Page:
In his latest entry in Fall of Icarus, Zahir laments the palpable ignorance, prejudice and condescension of a "60 Minutes" report on American doctors working in Pakistan after the earthquake.
The transcript includes a self-deprecating comment by one of the doctors that highlights in a lighthearted way how, as outsiders who don’t speak local languages or know local culture, they were inevitably out of their depth on the ground in Pakistan:
When they were dropped off here, Chris Summers was surprised to learn they were the only aid workers there. “I can’t believe we haven’t seen anyone else in this valley,” Summers says. “There’s such a need here. You know? And we’re isolated here. I don’t really know what’s happening in the rest of the country. But in this valley, Jeelum Valley, an enormous need and how is it possible that it’s just us, you know, 13 knuckleheads from New York here?”
The narrator quickly intervenes and proves himself to be the real "knucklehead" of this segment by reducing Pakistan and this tragedy to an offensive caricature:
Knuckleheads? This is Osama bin Laden country, dotted with training camps for jihadists, where Islam is at its most radical and America is seen as the enemy.
Such incredibly trite, uninformed and simplistic coverage. Where does one start?It’s enough to make you miss the "good old days" of open colonialism, when the officials and scholars opining about the Muslim world at least had a modicum of education, knowledge of history, and understanding of the outside world. They certainly had their doublestandards, prejudices, and blindspots, but they were so blissfully unaware of the world around them. (For example, even the much maligned author of the "White Man’s Burden", Rudyard Kipling, had an intimate familiarity with the "exotic" peoples about which he opined.) Today, the management of the "Colonies" has been handed off to historically illiterate hacks with a child’s attention span.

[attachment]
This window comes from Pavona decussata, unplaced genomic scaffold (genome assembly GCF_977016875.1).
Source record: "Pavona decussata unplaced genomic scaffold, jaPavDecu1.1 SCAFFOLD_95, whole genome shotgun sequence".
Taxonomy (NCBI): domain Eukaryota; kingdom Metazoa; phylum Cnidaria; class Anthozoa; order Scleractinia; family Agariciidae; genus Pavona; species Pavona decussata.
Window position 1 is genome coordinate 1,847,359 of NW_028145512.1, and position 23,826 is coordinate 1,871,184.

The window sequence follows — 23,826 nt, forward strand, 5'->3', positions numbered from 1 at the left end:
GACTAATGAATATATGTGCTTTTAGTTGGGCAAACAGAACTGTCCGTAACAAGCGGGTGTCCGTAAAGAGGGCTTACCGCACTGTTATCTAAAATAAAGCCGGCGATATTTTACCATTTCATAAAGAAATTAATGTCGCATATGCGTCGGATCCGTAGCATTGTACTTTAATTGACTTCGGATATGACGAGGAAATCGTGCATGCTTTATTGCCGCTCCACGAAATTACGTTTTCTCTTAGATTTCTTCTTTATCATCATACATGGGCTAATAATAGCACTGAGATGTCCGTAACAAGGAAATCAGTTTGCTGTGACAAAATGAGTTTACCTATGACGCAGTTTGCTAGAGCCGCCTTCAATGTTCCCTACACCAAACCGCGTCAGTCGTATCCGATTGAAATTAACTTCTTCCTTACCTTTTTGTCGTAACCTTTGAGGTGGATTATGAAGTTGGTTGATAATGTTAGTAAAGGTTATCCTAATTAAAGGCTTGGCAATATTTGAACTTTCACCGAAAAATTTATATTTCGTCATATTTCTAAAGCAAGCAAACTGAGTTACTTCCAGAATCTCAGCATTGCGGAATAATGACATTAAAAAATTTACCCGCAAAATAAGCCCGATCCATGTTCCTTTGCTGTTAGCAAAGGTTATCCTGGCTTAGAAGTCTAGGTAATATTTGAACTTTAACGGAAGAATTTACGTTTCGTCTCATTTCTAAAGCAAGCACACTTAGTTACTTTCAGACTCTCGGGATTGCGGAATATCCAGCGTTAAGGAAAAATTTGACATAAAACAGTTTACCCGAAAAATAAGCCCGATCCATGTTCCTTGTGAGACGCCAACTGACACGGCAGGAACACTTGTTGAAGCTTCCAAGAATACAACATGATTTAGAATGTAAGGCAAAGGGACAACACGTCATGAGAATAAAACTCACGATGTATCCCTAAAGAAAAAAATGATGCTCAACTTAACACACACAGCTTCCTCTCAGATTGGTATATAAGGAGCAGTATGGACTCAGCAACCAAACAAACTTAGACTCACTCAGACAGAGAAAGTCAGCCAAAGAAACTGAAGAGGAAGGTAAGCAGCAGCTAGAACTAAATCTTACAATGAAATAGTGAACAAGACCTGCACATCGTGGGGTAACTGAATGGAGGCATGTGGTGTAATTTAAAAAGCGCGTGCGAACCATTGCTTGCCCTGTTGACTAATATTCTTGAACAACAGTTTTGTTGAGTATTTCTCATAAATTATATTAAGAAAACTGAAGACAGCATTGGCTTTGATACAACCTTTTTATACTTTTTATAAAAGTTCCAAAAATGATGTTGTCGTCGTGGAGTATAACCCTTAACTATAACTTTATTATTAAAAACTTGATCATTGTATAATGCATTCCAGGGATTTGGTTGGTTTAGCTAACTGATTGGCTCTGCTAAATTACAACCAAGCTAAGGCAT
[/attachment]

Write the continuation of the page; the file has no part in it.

I’m reminded of a report by Eric Margolis. He was asked recently by a "journalist" on during an interview for an American TV show, "How many Al-Qaeda do you think died in the earthquake?" His response put things back in perspective: "A handful, but not worth single dead Pakistani child."
Such inane and disturbing talk isn’t an aberration–it’s a window into contemporary America’s neocolonial relationship with the rest of the world. Today, as in the past, the natives "over there" are so relentlessly dehumanized that otherwise intelligent people stop viewing them as fellow human beings worthy of sympathy and respect.
Colonialism is indeed alive and well.